Recent Increase in Traffic Accident Fatalities in Southeast Missouri Opposes Nations Trends

Overall, I have been very encouraged at the decline in traffic accident fatalities across the state of Missouri. However, Southeast Missouri has actually recorded a recent increase in traffic accident fatalities. It’s important that traffic safety agencies there understand the reasons for the spike and implement measures to control these high fatality rates.

Statistics show that there have already been 75 auto accident fatalities in southeast Missouri in 2010. In 2009, 68 people had died in auto accidents here. According to the Cape Girardeau Police Department traffic division, the main causes of accidents in this area are failing to yield, following too close to another vehicle and changing lanes improperly. In fact, more than 600 auto accidents last year were traced to motorists who followed other vehicles too closely.

An analysis of traffic crash fatalities in Missouri in 2009 shows that much of this progress has been made because of stronger enforcement of anti-drunk driving laws. There are fewer hard-core drunk motorists behind the wheel in Missouri now, with a concentration of .15% or more. That has meant fewer accidents being traced to driving under the influence in Missouri over the past few years.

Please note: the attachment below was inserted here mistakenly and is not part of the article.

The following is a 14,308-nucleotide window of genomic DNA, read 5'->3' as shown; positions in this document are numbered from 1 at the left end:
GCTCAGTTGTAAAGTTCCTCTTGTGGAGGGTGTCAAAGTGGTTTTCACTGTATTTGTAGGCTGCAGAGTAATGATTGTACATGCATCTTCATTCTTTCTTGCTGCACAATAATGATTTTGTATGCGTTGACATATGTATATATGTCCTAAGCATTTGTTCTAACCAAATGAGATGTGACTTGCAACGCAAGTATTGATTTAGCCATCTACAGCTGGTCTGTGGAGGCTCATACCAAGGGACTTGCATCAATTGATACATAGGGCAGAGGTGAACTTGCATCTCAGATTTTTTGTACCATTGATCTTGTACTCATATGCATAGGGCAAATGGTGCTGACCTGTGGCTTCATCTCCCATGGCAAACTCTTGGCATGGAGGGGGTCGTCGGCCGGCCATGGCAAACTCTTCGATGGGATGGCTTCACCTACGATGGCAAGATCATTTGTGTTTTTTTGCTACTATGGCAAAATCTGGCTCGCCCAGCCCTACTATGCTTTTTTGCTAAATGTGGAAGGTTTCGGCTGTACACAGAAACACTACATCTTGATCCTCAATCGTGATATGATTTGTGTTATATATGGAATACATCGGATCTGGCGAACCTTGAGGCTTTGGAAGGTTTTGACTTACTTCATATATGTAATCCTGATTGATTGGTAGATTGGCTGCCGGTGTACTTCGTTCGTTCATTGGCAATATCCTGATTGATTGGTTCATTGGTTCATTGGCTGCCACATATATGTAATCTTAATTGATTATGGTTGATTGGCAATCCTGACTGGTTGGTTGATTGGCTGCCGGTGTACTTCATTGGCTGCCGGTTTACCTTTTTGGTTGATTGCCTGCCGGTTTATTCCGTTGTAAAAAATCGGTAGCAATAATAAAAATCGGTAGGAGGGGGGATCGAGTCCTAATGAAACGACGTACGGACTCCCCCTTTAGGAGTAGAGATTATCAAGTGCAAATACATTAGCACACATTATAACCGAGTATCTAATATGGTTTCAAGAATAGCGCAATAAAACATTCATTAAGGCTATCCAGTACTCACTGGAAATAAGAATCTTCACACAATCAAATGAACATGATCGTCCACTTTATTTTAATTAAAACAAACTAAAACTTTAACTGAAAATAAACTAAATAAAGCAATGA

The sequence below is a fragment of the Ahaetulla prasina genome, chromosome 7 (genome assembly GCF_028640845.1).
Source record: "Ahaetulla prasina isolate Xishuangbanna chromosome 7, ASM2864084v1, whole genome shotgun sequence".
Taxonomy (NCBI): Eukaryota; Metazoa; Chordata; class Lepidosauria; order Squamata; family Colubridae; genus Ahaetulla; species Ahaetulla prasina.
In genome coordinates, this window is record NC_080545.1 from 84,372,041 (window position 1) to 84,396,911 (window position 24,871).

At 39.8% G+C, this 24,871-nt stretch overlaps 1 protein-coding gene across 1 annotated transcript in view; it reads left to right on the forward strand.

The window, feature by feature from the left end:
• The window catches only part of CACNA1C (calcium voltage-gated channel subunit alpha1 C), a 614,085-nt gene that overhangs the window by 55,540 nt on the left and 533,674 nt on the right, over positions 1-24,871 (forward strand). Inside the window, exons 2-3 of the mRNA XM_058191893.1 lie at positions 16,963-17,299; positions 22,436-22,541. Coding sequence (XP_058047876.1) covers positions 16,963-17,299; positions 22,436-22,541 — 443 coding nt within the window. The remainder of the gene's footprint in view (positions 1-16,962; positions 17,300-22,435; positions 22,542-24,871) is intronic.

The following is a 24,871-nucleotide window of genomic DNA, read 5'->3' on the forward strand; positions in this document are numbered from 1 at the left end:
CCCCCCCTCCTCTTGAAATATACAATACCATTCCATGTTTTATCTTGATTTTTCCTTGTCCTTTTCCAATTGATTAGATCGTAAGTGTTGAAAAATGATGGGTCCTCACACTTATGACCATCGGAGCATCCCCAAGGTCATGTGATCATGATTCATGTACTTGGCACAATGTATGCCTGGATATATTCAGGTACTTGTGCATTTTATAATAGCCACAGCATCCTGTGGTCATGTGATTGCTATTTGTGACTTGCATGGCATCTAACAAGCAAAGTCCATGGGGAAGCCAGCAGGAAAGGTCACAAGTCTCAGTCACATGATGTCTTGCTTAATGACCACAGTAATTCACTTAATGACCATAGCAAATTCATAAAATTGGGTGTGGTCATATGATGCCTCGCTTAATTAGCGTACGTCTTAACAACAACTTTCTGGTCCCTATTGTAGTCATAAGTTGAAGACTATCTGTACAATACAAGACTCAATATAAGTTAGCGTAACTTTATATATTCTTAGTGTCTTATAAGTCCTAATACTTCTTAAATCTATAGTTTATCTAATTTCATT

However, reducing drunk driving may prove to be less challenging as compared to other sorts of reckless driving behaviors, like following too close, failure to yield, or changing lanes improperly. Following too close to a vehicle or tailgating is extremely reckless, and can place you at risk of an accident if you’re unable to stop quickly enough to avoid the vehicle in front.

Moreover, as a Kansas City car accident lawyer with a special focus on distracted driving, I am seeing more and more collision cases due to distracted driving. Too often, drivers are multi-tasking and are distracted to the point they cross-over into other lanes of traffic. This is a particular problem on rural roads where there is no room for error and on interstates where traffic is moving at a fast pace.